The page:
Administration of anti-venom, the main treatment for snakebites, is typically delayed until the victim develops symptoms of venom in the blood. But this could vary from a few minutes to several days during which time the victim could suffer irreversible nerve damage or die.
The new test, developed by researchers at the University of Peradeniya, Sri Lanka, and the University of Newcastle, Australia looks for the presence of an enzyme called Phospholipase A2 (PLA2), which occurs in the venom of most snake species and shows up in the bloodstream of snakebite victims.
By measuring the levels of PLA2 in the blood it is possible to gauge the severity of the envenoming which is valuable in planning treatment.
According to Geoffrey K. Isbister, professor at the University of Newcastle and leader of the research published in Scientific Reports in April, existing tests are not reliable and differ with snake species. Thus, blood-clotting tests, which work with Russel’s viper, are unsuitable for the Indian cobra or the krait.
“We have already shown that the new test works for all Sri Lankan snakes and one lot of Australian snakes; however the test can potentially be used for most venomous snakes worldwide because we are testing for PLA2, which occurs in most snake venoms,” Isbister tells SciDev.Net.
The test cannot determine the snake species responsible for envenoming, but that is not a drawback as most anti-venom are polyvalent and can be used to treat the bite of several species of venomous snakes, says Kalana Maduwage, scientist at the biochemistry department at the University of Peradeniya.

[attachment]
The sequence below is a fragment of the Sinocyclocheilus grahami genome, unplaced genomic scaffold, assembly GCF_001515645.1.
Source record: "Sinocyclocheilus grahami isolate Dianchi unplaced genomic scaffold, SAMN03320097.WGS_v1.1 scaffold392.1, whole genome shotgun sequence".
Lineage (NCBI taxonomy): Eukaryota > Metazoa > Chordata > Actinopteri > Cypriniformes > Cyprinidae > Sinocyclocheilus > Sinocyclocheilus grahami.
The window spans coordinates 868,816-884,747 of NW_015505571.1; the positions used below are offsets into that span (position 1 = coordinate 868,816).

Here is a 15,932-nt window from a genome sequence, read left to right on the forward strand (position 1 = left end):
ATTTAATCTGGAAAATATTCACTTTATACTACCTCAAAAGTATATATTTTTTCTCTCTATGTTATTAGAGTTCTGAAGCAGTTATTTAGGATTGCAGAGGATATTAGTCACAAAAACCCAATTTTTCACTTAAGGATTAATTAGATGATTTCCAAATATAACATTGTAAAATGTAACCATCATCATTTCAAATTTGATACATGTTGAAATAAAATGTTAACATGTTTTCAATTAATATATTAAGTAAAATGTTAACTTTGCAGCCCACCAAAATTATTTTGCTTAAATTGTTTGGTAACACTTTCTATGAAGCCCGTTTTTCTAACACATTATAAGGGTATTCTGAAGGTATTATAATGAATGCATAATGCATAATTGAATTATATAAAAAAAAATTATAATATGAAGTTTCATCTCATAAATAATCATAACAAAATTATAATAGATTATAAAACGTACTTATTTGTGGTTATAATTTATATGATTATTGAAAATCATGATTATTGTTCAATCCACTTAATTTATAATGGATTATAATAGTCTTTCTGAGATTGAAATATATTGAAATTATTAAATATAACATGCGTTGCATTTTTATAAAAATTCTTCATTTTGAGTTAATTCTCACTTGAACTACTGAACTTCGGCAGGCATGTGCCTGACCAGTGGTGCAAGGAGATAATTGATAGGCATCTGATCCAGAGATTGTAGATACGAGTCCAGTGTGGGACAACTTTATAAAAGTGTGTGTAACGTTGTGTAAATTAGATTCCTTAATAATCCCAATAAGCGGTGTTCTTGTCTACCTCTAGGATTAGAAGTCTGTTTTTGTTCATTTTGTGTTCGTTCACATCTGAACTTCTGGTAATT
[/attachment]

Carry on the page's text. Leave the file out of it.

“A test indicating whether the patient has snake envenoming is sufficient for polyvalent anti-venom to be administered,” Maduwage explains to SciDev.Net.
“If the new research could be developed into bedside test, it will certainly improve the management of snakebite victims,” says S.A.M. Kularatne, head of an expert committee on snakebites set up by the Sri Lanka Medical Association.
Kularatne adds that snakebites are a neglected problem in Sri Lanka and elsewhere because the victims are usually poor people living in rural areas.
A recent WHO study estimates that at least 421,000 envenoming cases and 20,000 deaths occur worldwide from snakebites each year, though the figures may be as high as 1,841,000 envenoming and 94,000 deaths.
South Asia, Southeast Asia, and Sub-Saharan Africa record the highest number of venomous snakebites with remote parts of these regions having limited access to anti-venom.
> Link to article in Scientific Reports
This article has been produced by SciDev.Net's South Asia desk.